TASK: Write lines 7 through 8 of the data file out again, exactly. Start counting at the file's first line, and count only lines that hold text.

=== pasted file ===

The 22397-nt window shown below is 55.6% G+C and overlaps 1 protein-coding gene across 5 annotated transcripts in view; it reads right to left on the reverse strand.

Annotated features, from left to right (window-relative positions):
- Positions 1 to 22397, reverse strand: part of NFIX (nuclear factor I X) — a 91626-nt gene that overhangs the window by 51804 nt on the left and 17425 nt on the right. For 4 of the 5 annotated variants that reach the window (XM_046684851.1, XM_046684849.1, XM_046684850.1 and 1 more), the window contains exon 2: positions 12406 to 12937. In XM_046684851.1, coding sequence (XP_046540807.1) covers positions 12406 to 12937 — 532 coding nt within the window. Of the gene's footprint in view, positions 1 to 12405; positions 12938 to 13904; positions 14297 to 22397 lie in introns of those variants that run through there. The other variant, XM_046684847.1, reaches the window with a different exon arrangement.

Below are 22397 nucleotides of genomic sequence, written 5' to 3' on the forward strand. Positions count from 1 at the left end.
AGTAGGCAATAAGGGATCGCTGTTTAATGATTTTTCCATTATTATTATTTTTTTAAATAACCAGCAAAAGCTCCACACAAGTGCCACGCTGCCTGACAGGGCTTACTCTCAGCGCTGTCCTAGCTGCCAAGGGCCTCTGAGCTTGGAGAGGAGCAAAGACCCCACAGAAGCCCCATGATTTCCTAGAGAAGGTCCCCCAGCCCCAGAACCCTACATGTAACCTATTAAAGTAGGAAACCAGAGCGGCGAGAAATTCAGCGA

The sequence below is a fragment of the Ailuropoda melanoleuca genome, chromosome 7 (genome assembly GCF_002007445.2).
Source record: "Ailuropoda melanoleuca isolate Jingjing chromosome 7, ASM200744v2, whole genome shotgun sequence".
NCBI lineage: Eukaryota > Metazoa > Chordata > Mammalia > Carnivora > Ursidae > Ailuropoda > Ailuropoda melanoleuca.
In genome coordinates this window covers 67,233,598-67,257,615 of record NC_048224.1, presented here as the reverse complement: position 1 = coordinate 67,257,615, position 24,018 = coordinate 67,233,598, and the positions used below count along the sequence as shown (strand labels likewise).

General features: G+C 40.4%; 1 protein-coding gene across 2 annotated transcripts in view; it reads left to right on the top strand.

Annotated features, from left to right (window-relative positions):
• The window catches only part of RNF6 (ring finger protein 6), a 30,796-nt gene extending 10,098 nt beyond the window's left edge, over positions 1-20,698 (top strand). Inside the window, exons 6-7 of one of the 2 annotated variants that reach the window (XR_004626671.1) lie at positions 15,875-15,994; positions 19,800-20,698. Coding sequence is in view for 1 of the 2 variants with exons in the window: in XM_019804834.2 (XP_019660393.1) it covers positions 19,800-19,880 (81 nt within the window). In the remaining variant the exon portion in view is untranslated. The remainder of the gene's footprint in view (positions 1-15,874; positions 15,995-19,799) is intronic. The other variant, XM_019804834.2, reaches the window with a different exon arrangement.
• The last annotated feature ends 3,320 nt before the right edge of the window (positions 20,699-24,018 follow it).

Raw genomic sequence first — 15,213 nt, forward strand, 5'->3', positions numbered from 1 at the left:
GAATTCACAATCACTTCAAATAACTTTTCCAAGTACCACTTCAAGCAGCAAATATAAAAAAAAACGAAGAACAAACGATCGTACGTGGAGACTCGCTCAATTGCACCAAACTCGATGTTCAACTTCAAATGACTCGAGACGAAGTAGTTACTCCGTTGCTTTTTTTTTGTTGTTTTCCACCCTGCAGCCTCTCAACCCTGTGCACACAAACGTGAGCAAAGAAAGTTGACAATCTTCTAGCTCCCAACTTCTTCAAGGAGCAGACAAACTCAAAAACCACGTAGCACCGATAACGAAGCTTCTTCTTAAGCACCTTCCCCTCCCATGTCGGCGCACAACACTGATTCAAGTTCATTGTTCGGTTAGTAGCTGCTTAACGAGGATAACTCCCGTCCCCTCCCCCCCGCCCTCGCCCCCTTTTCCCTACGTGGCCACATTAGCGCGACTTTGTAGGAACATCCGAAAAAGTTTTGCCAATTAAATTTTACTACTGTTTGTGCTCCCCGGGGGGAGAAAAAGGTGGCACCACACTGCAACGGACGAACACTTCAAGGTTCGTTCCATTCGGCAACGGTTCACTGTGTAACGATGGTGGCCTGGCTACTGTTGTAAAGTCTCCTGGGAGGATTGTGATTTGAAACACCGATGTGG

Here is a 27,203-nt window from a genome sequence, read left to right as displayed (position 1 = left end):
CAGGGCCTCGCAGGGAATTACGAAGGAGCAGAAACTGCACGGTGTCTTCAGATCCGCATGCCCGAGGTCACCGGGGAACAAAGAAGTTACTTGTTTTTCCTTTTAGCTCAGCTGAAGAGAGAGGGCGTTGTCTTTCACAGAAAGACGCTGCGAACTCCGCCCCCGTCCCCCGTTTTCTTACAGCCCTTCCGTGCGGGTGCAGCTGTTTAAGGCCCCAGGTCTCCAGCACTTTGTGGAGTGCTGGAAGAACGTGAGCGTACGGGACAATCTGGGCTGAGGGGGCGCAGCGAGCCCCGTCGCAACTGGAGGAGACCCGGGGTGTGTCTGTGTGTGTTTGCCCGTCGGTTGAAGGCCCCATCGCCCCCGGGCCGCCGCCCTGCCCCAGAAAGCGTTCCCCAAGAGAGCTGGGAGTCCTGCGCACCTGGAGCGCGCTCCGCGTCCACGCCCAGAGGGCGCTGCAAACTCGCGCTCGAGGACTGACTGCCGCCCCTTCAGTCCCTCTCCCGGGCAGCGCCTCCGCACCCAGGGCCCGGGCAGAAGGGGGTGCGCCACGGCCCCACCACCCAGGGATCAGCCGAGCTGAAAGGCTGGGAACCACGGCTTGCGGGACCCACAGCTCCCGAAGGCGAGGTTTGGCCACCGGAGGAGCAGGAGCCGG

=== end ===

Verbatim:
Source record: "Ailuropoda melanoleuca isolate Jingjing chromosome 7, ASM200744v2, whole genome shotgun sequence".
NCBI lineage: Eukaryota > Metazoa > Chordata > Mammalia > Carnivora > Ursidae > Ailuropoda > Ailuropoda melanoleuca.